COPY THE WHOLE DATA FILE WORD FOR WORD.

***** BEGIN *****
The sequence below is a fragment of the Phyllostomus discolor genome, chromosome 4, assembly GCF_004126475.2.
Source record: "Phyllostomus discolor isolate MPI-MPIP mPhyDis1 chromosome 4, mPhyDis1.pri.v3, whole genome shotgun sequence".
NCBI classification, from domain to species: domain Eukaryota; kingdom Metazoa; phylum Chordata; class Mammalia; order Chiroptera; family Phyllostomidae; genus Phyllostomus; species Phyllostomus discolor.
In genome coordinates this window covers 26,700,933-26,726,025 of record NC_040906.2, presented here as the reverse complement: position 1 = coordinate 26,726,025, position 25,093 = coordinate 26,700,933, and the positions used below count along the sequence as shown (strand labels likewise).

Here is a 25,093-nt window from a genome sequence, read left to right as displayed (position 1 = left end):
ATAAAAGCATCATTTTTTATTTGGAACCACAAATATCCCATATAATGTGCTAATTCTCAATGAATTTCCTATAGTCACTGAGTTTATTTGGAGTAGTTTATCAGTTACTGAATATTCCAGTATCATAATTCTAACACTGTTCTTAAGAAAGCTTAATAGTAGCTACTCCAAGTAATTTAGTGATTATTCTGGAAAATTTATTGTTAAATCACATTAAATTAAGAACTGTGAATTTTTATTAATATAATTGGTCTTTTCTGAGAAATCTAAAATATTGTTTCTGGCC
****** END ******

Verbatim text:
The sequence below is a fragment of the Phyllostomus discolor genome, chromosome 4, assembly GCF_004126475.2.
Source record: "Phyllostomus discolor isolate MPI-MPIP mPhyDis1 chromosome 4, mPhyDis1.pri.v3, whole genome shotgun sequence".
NCBI classification, from domain to species: domain Eukaryota; kingdom Metazoa; phylum Chordata; class Mammalia; order Chiroptera; family Phyllostomidae; genus Phyllostomus; species Phyllostomus discolor.
In genome coordinates this window covers 26,700,933-26,726,025 of record NC_040906.2, presented here as the reverse complement: position 1 = coordinate 26,726,025, position 25,093 = coordinate 26,700,933, and the positions used below count along the sequence as shown (strand labels likewise).

Here is a 25,093-nt window from a genome sequence, read left to right as displayed (position 1 = left end):
ATAAAAGCATCATTTTTTATTTGGAACCACAAATATCCCATATAATGTGCTAATTCTCAATGAATTTCCTATAGTCACTGAGTTTATTTGGAGTAGTTTATCAGTTACTGAATATTCCAGTATCATAATTCTAACACTGTTCTTAAGAAAGCTTAATAGTAGCTACTCCAAGTAATTTAGTGATTATTCTGGAAAATTTATTGTTAAATCACATTAAATTAAGAACTGTGAATTTTTATTAATATAATTGGTCTTTTCTGAGAAATCTAAAATATTGTTTCTGGCC